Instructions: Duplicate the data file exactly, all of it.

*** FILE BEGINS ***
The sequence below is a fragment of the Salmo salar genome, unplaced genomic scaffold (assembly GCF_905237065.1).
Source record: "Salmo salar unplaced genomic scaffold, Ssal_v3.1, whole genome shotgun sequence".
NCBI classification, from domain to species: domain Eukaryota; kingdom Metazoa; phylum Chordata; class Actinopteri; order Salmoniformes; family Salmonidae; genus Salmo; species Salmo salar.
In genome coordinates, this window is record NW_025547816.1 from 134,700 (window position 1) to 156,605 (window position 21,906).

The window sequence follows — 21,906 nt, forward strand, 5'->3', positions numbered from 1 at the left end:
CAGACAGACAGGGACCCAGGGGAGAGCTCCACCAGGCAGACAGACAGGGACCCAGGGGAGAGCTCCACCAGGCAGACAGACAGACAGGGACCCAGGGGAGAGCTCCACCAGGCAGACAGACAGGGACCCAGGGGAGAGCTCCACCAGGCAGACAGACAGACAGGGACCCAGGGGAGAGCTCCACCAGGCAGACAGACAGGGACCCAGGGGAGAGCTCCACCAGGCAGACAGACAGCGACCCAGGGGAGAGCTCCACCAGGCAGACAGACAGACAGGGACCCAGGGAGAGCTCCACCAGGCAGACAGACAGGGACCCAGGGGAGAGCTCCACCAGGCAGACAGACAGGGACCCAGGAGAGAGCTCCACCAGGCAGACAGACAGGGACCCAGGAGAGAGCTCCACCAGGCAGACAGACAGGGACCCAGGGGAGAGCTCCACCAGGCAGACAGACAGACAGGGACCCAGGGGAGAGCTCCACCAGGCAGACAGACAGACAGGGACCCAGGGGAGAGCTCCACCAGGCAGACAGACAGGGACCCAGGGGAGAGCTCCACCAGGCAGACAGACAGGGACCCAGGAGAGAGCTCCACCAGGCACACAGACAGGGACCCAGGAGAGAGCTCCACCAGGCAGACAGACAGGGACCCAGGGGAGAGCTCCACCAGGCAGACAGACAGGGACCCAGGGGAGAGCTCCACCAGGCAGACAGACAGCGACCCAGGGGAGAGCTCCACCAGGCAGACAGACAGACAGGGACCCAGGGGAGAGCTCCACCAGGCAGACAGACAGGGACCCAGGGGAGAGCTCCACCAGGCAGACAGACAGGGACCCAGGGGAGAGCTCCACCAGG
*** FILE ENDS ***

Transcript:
The sequence below is a fragment of the Salmo salar genome, unplaced genomic scaffold (assembly GCF_905237065.1).
Source record: "Salmo salar unplaced genomic scaffold, Ssal_v3.1, whole genome shotgun sequence".
NCBI classification, from domain to species: domain Eukaryota; kingdom Metazoa; phylum Chordata; class Actinopteri; order Salmoniformes; family Salmonidae; genus Salmo; species Salmo salar.
In genome coordinates, this window is record NW_025547816.1 from 134,700 (window position 1) to 156,605 (window position 21,906).

The window sequence follows — 21,906 nt, forward strand, 5'->3', positions numbered from 1 at the left end:
CAGACAGACAGGGACCCAGGGGAGAGCTCCACCAGGCAGACAGACAGGGACCCAGGGGAGAGCTCCACCAGGCAGACAGACAGACAGGGACCCAGGGGAGAGCTCCACCAGGCAGACAGACAGGGACCCAGGGGAGAGCTCCACCAGGCAGACAGACAGACAGGGACCCAGGGGAGAGCTCCACCAGGCAGACAGACAGGGACCCAGGGGAGAGCTCCACCAGGCAGACAGACAGCGACCCAGGGGAGAGCTCCACCAGGCAGACAGACAGACAGGGACCCAGGGAGAGCTCCACCAGGCAGACAGACAGGGACCCAGGGGAGAGCTCCACCAGGCAGACAGACAGGGACCCAGGAGAGAGCTCCACCAGGCAGACAGACAGGGACCCAGGAGAGAGCTCCACCAGGCAGACAGACAGGGACCCAGGGGAGAGCTCCACCAGGCAGACAGACAGACAGGGACCCAGGGGAGAGCTCCACCAGGCAGACAGACAGACAGGGACCCAGGGGAGAGCTCCACCAGGCAGACAGACAGGGACCCAGGGGAGAGCTCCACCAGGCAGACAGACAGGGACCCAGGAGAGAGCTCCACCAGGCACACAGACAGGGACCCAGGAGAGAGCTCCACCAGGCAGACAGACAGGGACCCAGGGGAGAGCTCCACCAGGCAGACAGACAGGGACCCAGGGGAGAGCTCCACCAGGCAGACAGACAGCGACCCAGGGGAGAGCTCCACCAGGCAGACAGACAGACAGGGACCCAGGGGAGAGCTCCACCAGGCAGACAGACAGGGACCCAGGGGAGAGCTCCACCAGGCAGACAGACAGGGACCCAGGGGAGAGCTCCACCAGG